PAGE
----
However, with Atlanta moving to a pick-and-roll offense under new coach Mike Budenholzer, Schröder can expect a lot of open corner threes when Teague penetrates to the hoop.
For example, notice John Jenkins open at the top of your screen following this Teague pick-and-roll:
An ironic twist to having the “Baby Rondo” label for Schröder is that teams may actually wind up underestimating some key strengths to his game.
In Germany, Schröder showed a consistent stroke, shooting 40.2 percent from behind the arc for the entire season. That percentage was actually brought down by his inability to convert when he had to create open shots for himself. He shot just 26 percent off the dribble from three, per Synergy Sports.
At a glance, Schröder’s 29 percent from deep in the Summer League looks dreadful. However, that number jumps to a respectable 37 percent when you exclude his 0-for-5 against San Antonio on July 15.
Historically, European-bred players have initially struggled with the NBA’s deeper 3-point line. As you can see in the video below, Schröder will need to put extra focus into making sure his feet are behind the line when he launches:
In almost all cases, these struggles with the line are overcome midway through the season. As a recent example, Pablo Prigioni shot just over 33 percent from the arc in his first two months with the Knicks last season. By January, he was hovering around 45 percent from deep.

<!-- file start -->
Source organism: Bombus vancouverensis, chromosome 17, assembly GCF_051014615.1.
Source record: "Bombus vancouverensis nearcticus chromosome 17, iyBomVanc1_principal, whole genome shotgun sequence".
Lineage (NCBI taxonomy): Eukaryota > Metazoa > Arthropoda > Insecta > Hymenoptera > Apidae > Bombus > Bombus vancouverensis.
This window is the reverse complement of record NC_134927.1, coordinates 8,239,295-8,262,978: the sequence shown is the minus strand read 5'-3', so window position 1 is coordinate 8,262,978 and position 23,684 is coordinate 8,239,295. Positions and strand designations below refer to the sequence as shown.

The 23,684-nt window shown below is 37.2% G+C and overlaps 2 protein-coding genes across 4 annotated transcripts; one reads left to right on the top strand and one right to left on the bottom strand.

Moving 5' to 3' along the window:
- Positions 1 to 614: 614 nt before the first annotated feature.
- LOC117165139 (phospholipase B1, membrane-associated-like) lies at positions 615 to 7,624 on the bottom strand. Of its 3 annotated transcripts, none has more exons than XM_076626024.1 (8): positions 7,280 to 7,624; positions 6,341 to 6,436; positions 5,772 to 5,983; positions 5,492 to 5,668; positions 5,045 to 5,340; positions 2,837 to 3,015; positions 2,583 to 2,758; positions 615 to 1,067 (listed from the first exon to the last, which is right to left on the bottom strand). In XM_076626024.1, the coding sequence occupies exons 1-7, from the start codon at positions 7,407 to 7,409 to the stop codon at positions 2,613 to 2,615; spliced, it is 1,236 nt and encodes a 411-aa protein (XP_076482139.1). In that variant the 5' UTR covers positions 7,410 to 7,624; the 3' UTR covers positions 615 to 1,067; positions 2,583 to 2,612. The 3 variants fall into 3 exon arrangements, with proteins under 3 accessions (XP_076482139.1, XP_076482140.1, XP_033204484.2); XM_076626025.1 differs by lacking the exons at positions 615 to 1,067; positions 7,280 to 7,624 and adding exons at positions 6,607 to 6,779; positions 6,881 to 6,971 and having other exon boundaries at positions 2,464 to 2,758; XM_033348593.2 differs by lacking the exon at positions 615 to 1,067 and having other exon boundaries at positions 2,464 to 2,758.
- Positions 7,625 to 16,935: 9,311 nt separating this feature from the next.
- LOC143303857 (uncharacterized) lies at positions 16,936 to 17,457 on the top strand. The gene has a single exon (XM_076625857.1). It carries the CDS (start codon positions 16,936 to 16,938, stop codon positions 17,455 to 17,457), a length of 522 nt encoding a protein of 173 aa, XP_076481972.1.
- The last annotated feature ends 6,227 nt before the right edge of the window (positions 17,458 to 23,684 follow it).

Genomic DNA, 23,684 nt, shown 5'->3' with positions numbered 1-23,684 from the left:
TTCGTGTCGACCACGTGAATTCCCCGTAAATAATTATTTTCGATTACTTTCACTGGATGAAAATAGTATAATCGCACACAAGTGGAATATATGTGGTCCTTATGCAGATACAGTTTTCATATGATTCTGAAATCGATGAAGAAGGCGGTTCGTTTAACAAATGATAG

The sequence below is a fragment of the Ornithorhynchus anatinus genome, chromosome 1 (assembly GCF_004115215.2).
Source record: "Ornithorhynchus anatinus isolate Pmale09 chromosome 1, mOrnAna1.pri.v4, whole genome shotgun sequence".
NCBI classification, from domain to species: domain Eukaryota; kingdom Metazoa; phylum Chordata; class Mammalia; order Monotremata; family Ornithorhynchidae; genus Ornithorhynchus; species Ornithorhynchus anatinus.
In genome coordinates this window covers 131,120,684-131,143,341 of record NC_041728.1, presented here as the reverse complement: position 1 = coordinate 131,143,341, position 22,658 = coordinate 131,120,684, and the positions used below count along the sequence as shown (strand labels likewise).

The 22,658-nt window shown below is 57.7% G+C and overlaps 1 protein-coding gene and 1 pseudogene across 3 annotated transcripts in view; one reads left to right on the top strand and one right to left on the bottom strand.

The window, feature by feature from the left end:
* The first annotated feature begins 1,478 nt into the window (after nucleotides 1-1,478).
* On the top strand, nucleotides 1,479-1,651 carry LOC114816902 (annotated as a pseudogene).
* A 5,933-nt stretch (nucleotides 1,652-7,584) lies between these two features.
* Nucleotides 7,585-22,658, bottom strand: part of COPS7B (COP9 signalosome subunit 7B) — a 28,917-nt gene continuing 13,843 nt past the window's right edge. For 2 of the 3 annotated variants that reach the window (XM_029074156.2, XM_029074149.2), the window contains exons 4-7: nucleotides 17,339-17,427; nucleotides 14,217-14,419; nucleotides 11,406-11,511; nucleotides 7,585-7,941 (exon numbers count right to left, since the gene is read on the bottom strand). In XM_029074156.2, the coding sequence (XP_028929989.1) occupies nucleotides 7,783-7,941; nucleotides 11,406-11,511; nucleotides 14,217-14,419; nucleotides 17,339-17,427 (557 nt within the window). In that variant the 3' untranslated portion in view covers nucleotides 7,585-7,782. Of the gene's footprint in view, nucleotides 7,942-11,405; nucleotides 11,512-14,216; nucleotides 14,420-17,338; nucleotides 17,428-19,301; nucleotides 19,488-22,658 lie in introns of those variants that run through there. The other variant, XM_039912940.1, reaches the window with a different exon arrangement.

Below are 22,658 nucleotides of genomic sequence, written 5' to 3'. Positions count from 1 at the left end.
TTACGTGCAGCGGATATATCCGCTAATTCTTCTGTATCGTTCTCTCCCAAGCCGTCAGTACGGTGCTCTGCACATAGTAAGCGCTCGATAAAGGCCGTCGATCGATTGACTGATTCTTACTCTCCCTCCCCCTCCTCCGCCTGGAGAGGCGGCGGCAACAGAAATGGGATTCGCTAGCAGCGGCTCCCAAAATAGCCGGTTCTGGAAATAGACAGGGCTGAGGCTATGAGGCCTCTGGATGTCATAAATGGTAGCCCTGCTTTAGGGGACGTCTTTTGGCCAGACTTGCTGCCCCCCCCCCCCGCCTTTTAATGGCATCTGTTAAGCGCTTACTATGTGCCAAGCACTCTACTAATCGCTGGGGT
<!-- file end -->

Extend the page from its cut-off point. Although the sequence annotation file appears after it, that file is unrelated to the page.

Two areas where Schröder will need to eventually improve are with his efficiency on fast break opportunities and his range from inside the arc. Schröder converted just 44 percent of his shots in transition last season (per Synergy Sports), including a forgettable 30.6 percent on pull-up jumpers.
His 32.5 percent shooting on midrange jumpers allowed for opposing big men to slip under screens in pick-and-rolls. This calls for some concern, as nearly half (43%) of Schröder’s plays revolved around pick-and-rolls, per Synergy Sports.
It is worth noting that Schröder recognizes his shooting woes out of the pick-and-roll. He habitually turned down uncontested midrange jumpers in favor of contested drives at the rim last season. As a result, Schröder shot just 43 mid-range jumpers over his 33-game schedule.
Still, these areas of weakness are not particularly damning to Schröder’s immediate impact with the Hawks. As mentioned, Teague will be handling a majority of the penetration duties out of the pick-and-roll, meaning Schröder can thrive in his natural comfort zone of being a catch-and-shoot weapon on the perimeter.
What could impact Schröder’s playing time, however, is his carelessness with the ball. With a 20 percent turnover rate per 100 possessions in Europe (per DraftExpress) and 3.4 turnovers per game in the Summer League, Schröder needs to be more focused. His elite ballhandling skills are both a blessing and a curse to his game, as he tends to nonchalantly expose the ball to defenders when he’s in the triple-threat stance or driving into the lane.
In transition, his desire to electrify the crowd can also be problematic.
Despite his dazzling speed and high basketball IQ, he was surprisingly inefficient when it came to orchestrating fast break opportunities in Europe. Per 100 fast break opportunities, Schröder turned the ball over 27 percent in the full court, per Synergy Sports.
This is not as dire a problem as the stat may suggest. Schröder often had to compensate for his teammates’ lack of speed or athleticism, limiting his overall talent in running the floor. In other words, he had to dumb his game down in transition to accommodate for the European style. In Atlanta, Schröder will have Al Horford and Paul Millsap to catch and finish fast break opportunities at the rim.
“I think the NBA’s fast pace will fit me much better,” Schröder said. “In Germany, most of the time, we’d only run set plays. I look forward to fast-paced opportunities.”